Note: Some assets require probate, while other assets are non-probate. Probate assets are any assets that pass by the person’s will. Non-probate assets are directly transferred to heirs, circumventing the need to go through the court process. Examples of non-probate assets include:
• Joint and survivorship property
• Life insurance benefits
• Qualified retirement benefits and IRAs
A key part of your job here is to protect and maintain the property. That might mean securing valuable art, ensuring that insurance policies don’t lapse or selling highly volatile equity positions.
You’ll also search for creditors to which the deceased owes money, as those bills will be paid from the estate and must be paid before any assets pass to the heirs.
- Make notifications about the death. You’ll need to let the beneficiaries named in the will and other potential heirs know about the death (as set out by state law). Inform the creditors, too. You also may need to place an ad in a newspaper to inform unknown potential heirs and creditors about the existence of the estate. (This varies by state.)
- Deal with active accounts and benefits. Contact the deceased’s cable company, credit card providers, subscription services and other providers and close/cancel the accounts. If the deceased was receiving Social Security benefits, you’ll want to alert the Social Security Administration. And if the deceased was receiving defined benefit pension payments, the checks will need to go to the designated beneficiary (or will need to cease, depending on the benefit elected).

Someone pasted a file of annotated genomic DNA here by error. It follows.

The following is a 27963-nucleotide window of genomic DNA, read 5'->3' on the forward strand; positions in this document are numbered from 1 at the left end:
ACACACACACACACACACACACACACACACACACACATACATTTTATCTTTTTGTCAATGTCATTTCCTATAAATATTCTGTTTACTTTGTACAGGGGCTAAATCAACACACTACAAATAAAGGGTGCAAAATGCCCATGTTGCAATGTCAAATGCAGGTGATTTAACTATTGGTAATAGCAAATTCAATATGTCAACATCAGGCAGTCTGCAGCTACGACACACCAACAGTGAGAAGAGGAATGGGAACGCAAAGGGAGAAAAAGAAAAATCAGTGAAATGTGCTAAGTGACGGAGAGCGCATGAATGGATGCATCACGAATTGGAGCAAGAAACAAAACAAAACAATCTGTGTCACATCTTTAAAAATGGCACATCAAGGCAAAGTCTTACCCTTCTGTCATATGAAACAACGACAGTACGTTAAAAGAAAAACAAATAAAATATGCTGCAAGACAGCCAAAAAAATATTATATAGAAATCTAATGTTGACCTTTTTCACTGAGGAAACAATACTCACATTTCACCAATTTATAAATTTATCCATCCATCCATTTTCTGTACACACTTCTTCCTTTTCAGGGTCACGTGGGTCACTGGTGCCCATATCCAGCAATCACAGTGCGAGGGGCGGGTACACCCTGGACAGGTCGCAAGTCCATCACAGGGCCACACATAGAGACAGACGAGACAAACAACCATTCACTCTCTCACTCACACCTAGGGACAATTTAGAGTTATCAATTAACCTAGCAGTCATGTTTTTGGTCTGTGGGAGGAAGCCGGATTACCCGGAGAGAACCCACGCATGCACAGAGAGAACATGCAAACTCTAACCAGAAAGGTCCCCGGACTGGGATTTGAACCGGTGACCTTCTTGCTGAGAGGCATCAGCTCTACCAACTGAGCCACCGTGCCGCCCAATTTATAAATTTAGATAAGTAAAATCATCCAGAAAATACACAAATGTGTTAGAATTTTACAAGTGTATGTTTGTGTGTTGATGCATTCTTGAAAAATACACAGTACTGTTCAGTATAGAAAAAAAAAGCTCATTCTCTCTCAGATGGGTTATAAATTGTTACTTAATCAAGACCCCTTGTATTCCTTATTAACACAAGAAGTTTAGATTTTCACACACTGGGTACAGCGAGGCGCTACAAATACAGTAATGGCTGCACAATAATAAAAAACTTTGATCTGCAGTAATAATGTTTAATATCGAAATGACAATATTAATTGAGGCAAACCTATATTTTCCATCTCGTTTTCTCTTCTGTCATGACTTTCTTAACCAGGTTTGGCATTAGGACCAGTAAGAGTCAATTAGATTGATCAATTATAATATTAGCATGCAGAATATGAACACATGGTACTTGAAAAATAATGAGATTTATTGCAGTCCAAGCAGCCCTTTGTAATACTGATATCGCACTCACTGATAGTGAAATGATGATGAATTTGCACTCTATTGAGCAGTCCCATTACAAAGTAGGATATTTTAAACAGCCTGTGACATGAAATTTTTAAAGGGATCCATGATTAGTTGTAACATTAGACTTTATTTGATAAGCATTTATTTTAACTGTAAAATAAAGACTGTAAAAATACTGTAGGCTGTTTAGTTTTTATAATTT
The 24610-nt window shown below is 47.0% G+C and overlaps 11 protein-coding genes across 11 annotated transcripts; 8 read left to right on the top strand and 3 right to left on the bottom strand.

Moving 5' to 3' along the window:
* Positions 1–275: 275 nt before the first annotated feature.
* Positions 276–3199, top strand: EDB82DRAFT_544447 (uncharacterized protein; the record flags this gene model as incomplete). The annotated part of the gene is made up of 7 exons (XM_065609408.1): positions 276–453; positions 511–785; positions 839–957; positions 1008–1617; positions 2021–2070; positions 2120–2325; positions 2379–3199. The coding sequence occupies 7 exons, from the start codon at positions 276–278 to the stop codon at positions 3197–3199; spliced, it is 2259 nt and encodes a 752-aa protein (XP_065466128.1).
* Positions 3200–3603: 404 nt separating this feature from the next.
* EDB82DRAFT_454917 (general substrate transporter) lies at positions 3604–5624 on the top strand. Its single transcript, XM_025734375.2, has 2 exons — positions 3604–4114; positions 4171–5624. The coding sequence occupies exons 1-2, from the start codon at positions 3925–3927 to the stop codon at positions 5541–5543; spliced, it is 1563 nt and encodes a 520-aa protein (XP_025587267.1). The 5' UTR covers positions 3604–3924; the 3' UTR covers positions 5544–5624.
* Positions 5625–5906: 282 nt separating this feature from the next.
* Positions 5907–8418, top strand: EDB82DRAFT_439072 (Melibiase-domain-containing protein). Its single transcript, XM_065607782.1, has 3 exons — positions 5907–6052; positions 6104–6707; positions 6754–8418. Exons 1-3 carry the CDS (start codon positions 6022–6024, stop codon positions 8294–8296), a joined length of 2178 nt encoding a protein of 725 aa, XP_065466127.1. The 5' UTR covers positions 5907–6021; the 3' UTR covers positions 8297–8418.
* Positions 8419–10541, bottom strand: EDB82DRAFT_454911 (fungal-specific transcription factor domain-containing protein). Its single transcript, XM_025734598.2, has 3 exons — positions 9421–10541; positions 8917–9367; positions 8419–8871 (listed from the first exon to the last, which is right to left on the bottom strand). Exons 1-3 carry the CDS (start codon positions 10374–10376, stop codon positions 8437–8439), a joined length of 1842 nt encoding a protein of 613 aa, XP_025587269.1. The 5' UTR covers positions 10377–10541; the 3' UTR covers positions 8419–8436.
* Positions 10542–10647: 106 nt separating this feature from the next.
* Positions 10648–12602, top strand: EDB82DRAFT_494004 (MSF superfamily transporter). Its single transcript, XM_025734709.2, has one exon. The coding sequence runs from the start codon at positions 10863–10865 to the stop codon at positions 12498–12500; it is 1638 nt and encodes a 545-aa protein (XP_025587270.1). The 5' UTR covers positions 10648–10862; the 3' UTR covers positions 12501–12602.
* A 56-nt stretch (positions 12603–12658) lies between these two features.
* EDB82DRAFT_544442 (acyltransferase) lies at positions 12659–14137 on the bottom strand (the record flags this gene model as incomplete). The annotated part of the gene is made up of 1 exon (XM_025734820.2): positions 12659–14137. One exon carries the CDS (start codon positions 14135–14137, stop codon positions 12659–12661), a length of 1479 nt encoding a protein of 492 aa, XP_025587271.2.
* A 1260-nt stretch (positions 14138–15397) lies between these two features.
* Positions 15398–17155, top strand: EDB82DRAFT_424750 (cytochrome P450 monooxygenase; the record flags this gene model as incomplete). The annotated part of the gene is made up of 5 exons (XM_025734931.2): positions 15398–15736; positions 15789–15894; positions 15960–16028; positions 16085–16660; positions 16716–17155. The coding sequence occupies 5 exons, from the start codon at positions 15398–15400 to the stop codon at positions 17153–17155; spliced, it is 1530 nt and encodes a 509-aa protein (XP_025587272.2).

- Pay debts. You’ll pay the deceased’s debts from the estate’s funds—you’re not personally liable. And once notified, creditors can make claims to the estate to get paid. As the executor, you determine the validity of those claims—paying the legitimate ones, and declining those that appear to be illegitimate. (If you reject a claim, be aware that you may end up in a court battle.)
Other expenses to be paid might include funeral costs, probate and administrative fees, and property taxes.
- Handle the taxes. You’re also responsible for having the assets valued for tax purposes, to determine whether estate taxes are owed. You’ll prepare and file a federal and/or state estate tax return, and perhaps an estate income tax return, as well as a personal income tax return covering the final year of the deceased’s life.
- Distribute bequests to the beneficiaries. This task comes after the bills and creditors have been paid, and after the beneficiaries sign a release saying that you’ve done your job as executor satisfactorily. At that point, you will see that the beneficiaries get what they’re supposed to according to the will. It’s possible that you’ll be involved in helping fund trusts required by the will.